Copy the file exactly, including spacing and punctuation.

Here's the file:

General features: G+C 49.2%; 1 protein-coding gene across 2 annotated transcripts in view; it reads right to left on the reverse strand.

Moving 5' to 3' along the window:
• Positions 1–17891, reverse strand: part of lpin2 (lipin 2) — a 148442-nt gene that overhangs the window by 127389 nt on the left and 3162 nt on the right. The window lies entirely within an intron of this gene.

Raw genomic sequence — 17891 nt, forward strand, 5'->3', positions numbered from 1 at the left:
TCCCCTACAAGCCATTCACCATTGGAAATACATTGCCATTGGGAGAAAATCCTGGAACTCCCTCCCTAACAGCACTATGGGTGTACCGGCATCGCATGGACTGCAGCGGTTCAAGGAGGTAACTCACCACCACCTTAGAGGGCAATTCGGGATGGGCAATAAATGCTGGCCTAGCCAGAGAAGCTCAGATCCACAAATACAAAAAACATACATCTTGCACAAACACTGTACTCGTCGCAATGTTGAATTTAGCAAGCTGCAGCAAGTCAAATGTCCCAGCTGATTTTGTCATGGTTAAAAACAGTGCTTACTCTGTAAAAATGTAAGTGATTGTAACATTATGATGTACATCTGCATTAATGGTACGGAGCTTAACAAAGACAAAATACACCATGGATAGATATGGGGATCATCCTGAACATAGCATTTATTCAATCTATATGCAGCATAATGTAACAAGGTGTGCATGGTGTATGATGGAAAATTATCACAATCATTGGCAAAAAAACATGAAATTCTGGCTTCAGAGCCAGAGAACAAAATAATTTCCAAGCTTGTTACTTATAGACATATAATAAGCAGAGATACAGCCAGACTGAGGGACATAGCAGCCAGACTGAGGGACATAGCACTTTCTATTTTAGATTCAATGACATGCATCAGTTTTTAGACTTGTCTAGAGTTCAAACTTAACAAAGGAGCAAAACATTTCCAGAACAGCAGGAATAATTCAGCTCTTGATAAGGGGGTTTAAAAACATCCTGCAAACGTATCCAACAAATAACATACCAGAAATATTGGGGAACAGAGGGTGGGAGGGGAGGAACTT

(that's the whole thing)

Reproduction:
General features: G+C 49.2%; 1 protein-coding gene across 2 annotated transcripts in view; it reads right to left on the reverse strand.

Moving 5' to 3' along the window:
• Positions 1–17891, reverse strand: part of lpin2 (lipin 2) — a 148442-nt gene that overhangs the window by 127389 nt on the left and 3162 nt on the right. The window lies entirely within an intron of this gene.

Raw genomic sequence — 17891 nt, forward strand, 5'->3', positions numbered from 1 at the left:
TCCCCTACAAGCCATTCACCATTGGAAATACATTGCCATTGGGAGAAAATCCTGGAACTCCCTCCCTAACAGCACTATGGGTGTACCGGCATCGCATGGACTGCAGCGGTTCAAGGAGGTAACTCACCACCACCTTAGAGGGCAATTCGGGATGGGCAATAAATGCTGGCCTAGCCAGAGAAGCTCAGATCCACAAATACAAAAAACATACATCTTGCACAAACACTGTACTCGTCGCAATGTTGAATTTAGCAAGCTGCAGCAAGTCAAATGTCCCAGCTGATTTTGTCATGGTTAAAAACAGTGCTTACTCTGTAAAAATGTAAGTGATTGTAACATTATGATGTACATCTGCATTAATGGTACGGAGCTTAACAAAGACAAAATACACCATGGATAGATATGGGGATCATCCTGAACATAGCATTTATTCAATCTATATGCAGCATAATGTAACAAGGTGTGCATGGTGTATGATGGAAAATTATCACAATCATTGGCAAAAAAACATGAAATTCTGGCTTCAGAGCCAGAGAACAAAATAATTTCCAAGCTTGTTACTTATAGACATATAATAAGCAGAGATACAGCCAGACTGAGGGACATAGCAGCCAGACTGAGGGACATAGCACTTTCTATTTTAGATTCAATGACATGCATCAGTTTTTAGACTTGTCTAGAGTTCAAACTTAACAAAGGAGCAAAACATTTCCAGAACAGCAGGAATAATTCAGCTCTTGATAAGGGGGTTTAAAAACATCCTGCAAACGTATCCAACAAATAACATACCAGAAATATTGGGGAACAGAGGGTGGGAGGGGAGGAACTT